Soil moisture probes usually measure one of two kinds of soil water: water tension or water content. Each type has its own benefits and drawbacks. Soil water tension (SWT) is a measure of how tightly the soil is holding on to water, and by extension how difficult the water is for the vines roots to extract. Measurements of SWT are convenient because the values are transferable across soils (works for many different soil types). Unfortunately, SWT values do not inform one on how much to irrigate.
By contrast, soil water content (SWC) is a measure of the volume of water in the soil and can tell you how much to irrigate. SWC measurements are convenient because you can relate them to your water budget and determine how much to irrigate. However, since different soils can hold and release water differently, the values depend greatly on soil type. Therefore, it is important to calibrate your SWC probes to your own soil. Traditionally, irrigation is initiated when SWC is reduced by half.
Plant-based measurements can be very sensitive and reliable indicators of when to irrigate, but they are also labor intensive. Plant-based measurements of leaf water potential (using a pressure chamber) or stomatal conductance (using a pyrometer) reflect the plant’s experience in a drying soil and atmosphere. In a way, they can give you a sense of how the plant is “feeling” the water stress. There has been and continues to be substantial research that aims to relate values from these various instruments to aspects of vine yield and quality. Some target values have been established, but little information has been generated specifically for Oregon vineyards.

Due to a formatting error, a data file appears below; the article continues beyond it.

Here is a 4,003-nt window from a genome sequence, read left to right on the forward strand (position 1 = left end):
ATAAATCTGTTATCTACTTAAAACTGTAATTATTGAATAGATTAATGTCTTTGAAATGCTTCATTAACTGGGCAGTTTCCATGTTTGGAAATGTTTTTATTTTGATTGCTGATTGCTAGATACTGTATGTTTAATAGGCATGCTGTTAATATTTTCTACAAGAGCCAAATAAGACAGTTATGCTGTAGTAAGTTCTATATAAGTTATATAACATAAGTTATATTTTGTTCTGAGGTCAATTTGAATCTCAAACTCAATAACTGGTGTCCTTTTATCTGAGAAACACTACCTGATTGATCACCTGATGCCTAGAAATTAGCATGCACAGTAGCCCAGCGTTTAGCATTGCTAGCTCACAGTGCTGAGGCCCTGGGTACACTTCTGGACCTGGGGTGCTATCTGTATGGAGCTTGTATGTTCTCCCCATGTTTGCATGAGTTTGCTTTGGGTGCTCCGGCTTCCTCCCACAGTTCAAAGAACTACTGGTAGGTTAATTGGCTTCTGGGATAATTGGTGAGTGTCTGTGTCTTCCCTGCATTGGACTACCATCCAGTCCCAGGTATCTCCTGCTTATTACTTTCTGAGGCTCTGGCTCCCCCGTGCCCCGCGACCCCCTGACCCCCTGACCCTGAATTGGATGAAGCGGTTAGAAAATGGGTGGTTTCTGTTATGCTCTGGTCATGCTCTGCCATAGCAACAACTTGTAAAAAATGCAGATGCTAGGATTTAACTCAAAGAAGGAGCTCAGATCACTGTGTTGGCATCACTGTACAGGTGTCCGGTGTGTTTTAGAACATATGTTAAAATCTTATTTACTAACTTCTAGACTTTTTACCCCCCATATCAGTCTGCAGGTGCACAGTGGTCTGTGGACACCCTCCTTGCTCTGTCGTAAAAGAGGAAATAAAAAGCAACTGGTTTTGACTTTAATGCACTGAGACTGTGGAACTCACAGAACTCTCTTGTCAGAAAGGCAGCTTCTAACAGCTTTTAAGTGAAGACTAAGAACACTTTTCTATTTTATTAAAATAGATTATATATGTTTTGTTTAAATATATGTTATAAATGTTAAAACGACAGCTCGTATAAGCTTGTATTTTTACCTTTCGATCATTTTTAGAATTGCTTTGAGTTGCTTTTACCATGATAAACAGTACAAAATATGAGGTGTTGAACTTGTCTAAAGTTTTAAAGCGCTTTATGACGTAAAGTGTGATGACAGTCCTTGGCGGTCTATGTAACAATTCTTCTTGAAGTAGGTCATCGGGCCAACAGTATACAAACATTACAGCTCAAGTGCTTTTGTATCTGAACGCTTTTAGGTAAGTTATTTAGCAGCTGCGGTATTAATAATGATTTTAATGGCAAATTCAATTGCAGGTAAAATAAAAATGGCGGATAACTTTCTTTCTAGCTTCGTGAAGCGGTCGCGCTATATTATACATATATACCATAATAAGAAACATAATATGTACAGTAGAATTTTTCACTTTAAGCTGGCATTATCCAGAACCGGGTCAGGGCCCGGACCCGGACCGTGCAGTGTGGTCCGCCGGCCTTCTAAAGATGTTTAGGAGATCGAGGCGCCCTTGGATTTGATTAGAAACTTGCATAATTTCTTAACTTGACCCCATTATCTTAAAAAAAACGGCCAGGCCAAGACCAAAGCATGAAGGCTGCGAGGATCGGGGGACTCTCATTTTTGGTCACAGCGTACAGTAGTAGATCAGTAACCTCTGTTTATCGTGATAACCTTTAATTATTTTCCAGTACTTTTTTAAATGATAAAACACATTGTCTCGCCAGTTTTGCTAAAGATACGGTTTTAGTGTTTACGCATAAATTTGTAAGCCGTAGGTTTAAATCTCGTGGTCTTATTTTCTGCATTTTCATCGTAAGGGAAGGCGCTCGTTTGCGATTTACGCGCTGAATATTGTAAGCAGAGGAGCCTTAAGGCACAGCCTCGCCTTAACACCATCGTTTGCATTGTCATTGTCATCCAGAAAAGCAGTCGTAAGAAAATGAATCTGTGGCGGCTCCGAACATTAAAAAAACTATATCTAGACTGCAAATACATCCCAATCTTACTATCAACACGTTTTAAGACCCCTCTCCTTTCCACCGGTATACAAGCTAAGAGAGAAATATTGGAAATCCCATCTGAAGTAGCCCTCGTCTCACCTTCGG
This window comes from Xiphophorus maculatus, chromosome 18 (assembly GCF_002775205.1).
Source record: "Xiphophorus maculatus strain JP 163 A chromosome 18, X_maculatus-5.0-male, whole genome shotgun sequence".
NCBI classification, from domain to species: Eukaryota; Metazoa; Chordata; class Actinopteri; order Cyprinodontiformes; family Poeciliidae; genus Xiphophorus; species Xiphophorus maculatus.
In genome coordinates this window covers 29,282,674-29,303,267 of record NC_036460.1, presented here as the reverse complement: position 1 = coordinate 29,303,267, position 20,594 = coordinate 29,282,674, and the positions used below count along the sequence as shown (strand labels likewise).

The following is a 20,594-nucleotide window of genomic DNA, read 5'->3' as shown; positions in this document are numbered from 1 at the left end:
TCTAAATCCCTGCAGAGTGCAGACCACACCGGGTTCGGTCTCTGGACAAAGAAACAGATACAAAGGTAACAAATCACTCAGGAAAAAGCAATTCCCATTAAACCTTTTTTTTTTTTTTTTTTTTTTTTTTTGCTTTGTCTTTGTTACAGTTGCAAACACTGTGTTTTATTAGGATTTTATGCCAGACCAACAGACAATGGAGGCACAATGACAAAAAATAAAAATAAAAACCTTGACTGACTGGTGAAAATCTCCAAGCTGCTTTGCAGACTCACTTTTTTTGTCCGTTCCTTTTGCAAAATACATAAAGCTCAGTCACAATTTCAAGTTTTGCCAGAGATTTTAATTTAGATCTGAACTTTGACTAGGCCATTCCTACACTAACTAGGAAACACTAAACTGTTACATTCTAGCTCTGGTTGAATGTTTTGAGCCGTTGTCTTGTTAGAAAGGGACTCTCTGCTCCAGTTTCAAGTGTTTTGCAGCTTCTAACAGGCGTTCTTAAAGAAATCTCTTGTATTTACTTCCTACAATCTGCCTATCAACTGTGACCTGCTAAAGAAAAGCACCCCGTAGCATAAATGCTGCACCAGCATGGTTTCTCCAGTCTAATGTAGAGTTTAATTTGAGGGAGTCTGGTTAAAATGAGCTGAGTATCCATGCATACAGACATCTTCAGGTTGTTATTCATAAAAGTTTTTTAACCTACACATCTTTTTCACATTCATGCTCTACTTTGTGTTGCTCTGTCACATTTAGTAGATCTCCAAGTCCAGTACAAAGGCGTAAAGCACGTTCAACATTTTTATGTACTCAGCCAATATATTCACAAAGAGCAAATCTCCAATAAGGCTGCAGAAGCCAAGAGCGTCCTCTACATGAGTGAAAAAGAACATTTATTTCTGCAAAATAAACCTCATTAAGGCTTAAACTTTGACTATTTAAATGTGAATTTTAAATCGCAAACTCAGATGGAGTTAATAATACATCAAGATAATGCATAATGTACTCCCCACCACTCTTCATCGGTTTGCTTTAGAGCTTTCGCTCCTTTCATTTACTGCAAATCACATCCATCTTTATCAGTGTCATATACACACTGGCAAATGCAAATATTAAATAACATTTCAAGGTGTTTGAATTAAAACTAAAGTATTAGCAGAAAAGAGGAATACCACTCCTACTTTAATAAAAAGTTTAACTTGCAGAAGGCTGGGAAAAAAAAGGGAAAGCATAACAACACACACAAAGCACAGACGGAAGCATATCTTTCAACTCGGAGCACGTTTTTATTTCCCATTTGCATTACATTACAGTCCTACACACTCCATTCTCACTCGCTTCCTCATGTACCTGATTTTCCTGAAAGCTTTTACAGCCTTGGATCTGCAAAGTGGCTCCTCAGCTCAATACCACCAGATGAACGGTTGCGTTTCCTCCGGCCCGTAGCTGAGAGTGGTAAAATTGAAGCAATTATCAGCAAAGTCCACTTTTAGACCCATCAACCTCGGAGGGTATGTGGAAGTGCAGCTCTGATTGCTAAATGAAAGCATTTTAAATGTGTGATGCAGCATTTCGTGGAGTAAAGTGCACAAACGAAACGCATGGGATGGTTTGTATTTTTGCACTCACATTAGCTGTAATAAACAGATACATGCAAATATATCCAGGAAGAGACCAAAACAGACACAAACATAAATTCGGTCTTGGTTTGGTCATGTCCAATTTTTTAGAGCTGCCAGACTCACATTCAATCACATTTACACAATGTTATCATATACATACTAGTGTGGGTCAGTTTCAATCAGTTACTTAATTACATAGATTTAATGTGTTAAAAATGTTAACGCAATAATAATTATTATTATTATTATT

Water status management without irrigation
It can be difficult to manage plant water status under drying conditions without supplemental irrigation, and the difficulty depends on the region of the state. However, there are a number of cultural practices that could be employed in anticipation of drought. First, the vineyard floor should be managed such that no additional vegetation is present that can compete with the vines for water. This can be done either mechanically (tillage) or chemically (herbicide). An older, but effective technique of dust mulching can be employed as well. Although most effective in lighter soils, the dust mulch approach involves repeated shallow cultivation and tillage that results in a fluffy, dry layer of top soil that acts as a mulch above the wetter soil below. The difference in pore size between the undisturbed lower strata and dusty upper layer, water is unable to move through the top soil due to capillary inhibition. In lieu of a dust mulch, a traditional mulch can be top-dressed on the vine berm (undervine, within row).
Strategies such as reducing the total leaf area can be effective in reducing water loss from the vineyard. Vines can be hedged to a lower height, or leaves can be removed by machine or by hand. If leaf area is reduced by hand, lateral shoots could be preferentially removed since they carry leaves that are younger and generally use more water relative to older primary leaves. Care should be taken when reducing leaf area so as to not overexpose clusters to solar radiation. Moreover, it should be noted that significant reduction in leaf area may slow ripening, so appropriate crop load management should be considered as well. Finally, there are some anti-transpirant sprays that can reduce water loss from the canopy, but remember that transpiration cools plant tissue and drives photosynthesis, so greatly reducing transpiration may not work.
Integrated water status management
Ultimately, one should employ an integrated approach to irrigation and water management, just as with pest management. Implementing only one kind of management strategy for determining when and how much to irrigate may do the job some of the time, but there will be times when the method is unreliable, and could result in yield and/or quality loss. Tracking vine growth (crop coefficient) and evaporative demand (ETo) as well as monitoring soil and plant moisture can all be utilized synergistically to effectively and proactively manage plant water status. In this way, a more complete picture of the vineyard’s water conditions will be known and production will be optimized.
Check out the following OSU Extension resources for more information about plant-based water stress monitoring and irrigation